This left me. This was the point that she moved herself in. It was an uncomfortable few months." James Coppard
THE ESCAPE ARTIST
"Me and eight other girls lived in a mammoth Victorian house in Manchester. Our landlord was a proper 'Manc businessman'. One day I went into our lounge in the basement and it was flooded with about six inches of rainwater. This had come in from the room next door which had outside access. I contacted our landlord and he came over straight away. Stuff got damaged, like our sofa and TV. We wanted money back from our deposit for it. His first words to us were: 'Well I can’t give you cash but I can give you Selfridges vouchers. Buy yourself something pretty.' I was not amused. After we moved out he tried to do us for the ‘water damage’. He changed his number and we all lost £50 (that's £450 he made for fuck all).” Sophie Draper
A STONED BUILDER AND AN ETERNALLY UNFINISHED HOUSE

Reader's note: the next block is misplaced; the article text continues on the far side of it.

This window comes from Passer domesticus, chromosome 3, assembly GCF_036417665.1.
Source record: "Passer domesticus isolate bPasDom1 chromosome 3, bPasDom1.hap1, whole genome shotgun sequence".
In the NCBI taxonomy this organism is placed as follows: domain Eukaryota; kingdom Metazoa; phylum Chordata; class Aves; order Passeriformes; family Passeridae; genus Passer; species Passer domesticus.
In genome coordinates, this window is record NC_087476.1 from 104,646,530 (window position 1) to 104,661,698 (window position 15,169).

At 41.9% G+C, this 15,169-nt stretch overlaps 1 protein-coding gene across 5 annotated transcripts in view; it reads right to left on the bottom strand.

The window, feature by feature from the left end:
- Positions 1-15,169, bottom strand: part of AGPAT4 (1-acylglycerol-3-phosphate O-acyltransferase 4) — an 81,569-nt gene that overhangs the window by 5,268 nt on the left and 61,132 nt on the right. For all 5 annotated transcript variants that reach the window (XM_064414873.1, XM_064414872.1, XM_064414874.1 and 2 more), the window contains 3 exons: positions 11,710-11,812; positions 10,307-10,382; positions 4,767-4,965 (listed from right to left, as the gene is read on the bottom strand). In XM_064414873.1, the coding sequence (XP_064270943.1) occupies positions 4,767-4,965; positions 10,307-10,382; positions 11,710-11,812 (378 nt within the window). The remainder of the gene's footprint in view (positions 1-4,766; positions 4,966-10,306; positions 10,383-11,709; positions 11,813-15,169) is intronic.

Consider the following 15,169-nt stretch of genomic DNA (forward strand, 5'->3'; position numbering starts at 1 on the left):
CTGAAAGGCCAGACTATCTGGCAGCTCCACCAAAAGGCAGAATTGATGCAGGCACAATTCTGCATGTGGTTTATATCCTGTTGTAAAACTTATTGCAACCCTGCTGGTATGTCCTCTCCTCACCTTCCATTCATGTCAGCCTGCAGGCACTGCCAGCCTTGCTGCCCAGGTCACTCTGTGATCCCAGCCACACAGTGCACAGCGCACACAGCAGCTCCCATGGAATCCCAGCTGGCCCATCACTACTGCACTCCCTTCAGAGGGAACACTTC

"We signed for what the estate agent called a 'charming do-er upper' in Brixton – more like a horrendous hellhole. It’s remained a building site for an entire year, with holes in the walls and roof, allowing cohabitation with rodents. The landlady strung us along for two months after signing before we could move in, claiming that there were delays to the building works because it rained really badly last year and so the walls were still damp. Also, building work was carried out by her stoned cousin, who when we asked whether or not the works would be completed in time just shrugged 'I wouldn’t count on it'.
After using friends and relatives’ sofas for far too long, we eventually bit the bullet and moved into an unfinished house, with no discount. Weird stoned builder hung around for weeks, literally doing nothing in the garden, to the point that we wondered if he lived with us." Helena Smith